RICHMOND, Va. (CN) – A FedEx driver who claims his supervisors threatened him with a gun and added him to their ‘hit list’ of black employees to fire can pursue claims against his former employer, a federal judge ruled.
In his federal complaint, Philip Atkins claimed FedEx managers told him about his spot on the ‘hit list’ after firing two black workers in October, 2012.
A short time later, Atkins said, he and three white coworkers were admonished by a white supervisor for using the bathroom without notifying dispatch – a policy to which the plaintiff says he’d never before been exposed.
Though the white employees received verbal warnings, Atkins said he was told it had been recommended he be fired.
Atkins said that a few weeks later, he was approached by a supervisor who “attempted to intimidate him into admitting wrongdoing.”
When Atkins refused to do so, he was suspended for three days and placed on a month-long probation, the complaint said.
Atkins appealed the punishment to the human resources department, claiming he had been subjected to racially disparate treatment.
He says this prompted Terrance Collins, a white service manager to confront him in “a menacing demeanor, threatening to ‘split and peal [sic] [his] head open like a pineapple with a machete”, informed Atkins that he was ‘out to get him’, mocked Atkins’ hairstyle, informed Atkins that he ‘had previously beat a discrimination case … and that the company would fly its lawyers in on a private jet to defend him’, told him not to ‘think about snitching’, and showed Atkins a revolver that Collins had kept in his glove compartment ‘in case black guys like you with their dreadlocks run up on [him].'”
FedEx responded to these allegations by filing a motion for a partial dismissal of the suit, which U.S. District Judge Robert Payne granted in part and dismissed in part on May 29.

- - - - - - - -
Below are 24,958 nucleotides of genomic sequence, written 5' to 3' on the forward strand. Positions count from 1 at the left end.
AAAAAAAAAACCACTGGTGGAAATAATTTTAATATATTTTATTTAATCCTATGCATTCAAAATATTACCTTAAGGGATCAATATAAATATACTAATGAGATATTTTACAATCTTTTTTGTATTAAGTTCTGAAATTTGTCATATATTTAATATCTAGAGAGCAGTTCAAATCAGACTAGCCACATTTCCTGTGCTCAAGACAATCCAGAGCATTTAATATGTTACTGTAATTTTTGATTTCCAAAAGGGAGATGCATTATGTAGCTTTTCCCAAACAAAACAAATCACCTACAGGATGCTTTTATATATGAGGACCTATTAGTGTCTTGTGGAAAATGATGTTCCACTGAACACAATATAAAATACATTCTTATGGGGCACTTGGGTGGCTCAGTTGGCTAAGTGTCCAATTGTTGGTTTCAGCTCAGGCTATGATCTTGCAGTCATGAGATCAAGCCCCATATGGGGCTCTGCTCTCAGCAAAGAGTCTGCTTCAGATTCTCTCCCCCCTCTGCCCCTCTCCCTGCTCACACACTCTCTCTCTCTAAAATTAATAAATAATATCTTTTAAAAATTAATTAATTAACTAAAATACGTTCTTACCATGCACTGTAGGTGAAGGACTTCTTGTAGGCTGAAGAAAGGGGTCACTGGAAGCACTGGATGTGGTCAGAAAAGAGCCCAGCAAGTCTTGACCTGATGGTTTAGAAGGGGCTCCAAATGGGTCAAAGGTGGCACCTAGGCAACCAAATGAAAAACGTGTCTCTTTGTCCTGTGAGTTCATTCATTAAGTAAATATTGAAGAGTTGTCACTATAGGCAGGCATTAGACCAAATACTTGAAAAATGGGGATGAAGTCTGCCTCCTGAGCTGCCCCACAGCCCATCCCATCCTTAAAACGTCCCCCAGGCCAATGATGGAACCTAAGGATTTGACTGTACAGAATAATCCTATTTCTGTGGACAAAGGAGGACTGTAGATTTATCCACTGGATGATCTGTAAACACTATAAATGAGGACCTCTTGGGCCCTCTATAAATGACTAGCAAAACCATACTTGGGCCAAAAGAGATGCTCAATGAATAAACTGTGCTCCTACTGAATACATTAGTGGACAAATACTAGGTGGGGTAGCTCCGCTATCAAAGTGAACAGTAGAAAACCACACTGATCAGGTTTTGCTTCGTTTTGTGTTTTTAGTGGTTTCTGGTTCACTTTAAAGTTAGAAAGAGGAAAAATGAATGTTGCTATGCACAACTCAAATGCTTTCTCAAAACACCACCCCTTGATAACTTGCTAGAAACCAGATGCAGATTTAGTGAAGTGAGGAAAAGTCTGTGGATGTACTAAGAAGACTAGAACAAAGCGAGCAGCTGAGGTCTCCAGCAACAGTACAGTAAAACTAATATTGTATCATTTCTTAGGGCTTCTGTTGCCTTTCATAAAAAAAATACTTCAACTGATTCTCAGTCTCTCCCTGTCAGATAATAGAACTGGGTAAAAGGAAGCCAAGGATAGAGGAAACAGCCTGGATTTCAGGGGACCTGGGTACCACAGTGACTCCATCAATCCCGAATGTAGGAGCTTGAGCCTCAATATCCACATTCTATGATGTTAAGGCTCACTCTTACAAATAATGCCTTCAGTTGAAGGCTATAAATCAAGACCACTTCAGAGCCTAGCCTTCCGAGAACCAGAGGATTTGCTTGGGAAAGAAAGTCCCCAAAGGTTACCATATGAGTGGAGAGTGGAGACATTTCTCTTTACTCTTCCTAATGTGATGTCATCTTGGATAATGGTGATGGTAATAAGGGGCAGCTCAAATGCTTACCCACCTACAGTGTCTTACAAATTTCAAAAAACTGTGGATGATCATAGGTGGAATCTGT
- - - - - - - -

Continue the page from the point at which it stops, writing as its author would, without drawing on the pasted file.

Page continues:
Judge Payne dismissed Atkins’ claim related to his allegedly being placed on a “hit list” of employees to be fired, finding that even if the conversation transpired as the plaintiff said it did, it nonetheless occurred “well before the first alleged protected activity, which occurred in November 2012.”
The Judge refused, however, to dismiss Atkins’ other retaliatory discipline claim, related to his punishment for an unauthorized bathroom break, being wholly unconvinced by FedEx’s argument that the plaintiff received less harsh discipline — a three-day suspension without pay — than was originally recommended by management.
“FexEx offers no authority to support this contention. Nor could the Court locate any,” Payne wrote. “Under the facts alleged in the SAC, it is plausible that the decision to impose even the lesser decision was casually connected to the protected activity. Therefore, the motion to dismiss Count II as to the retaliatory discipline will be denied.”
FedEx is represented by Jimmy Frank Robinson, Jr. and James Clay Rollins of Ogletree Deakins Nash Smoak & Stewart. Atkins is represented by Scott Gregory Crowley of Crowley & Crowley.
“FedEx denies the allegations, many of which are based on fictitious events. We look forward to presenting the facts in court and will vigorously defend the lawsuit,” the company told Courthouse News.
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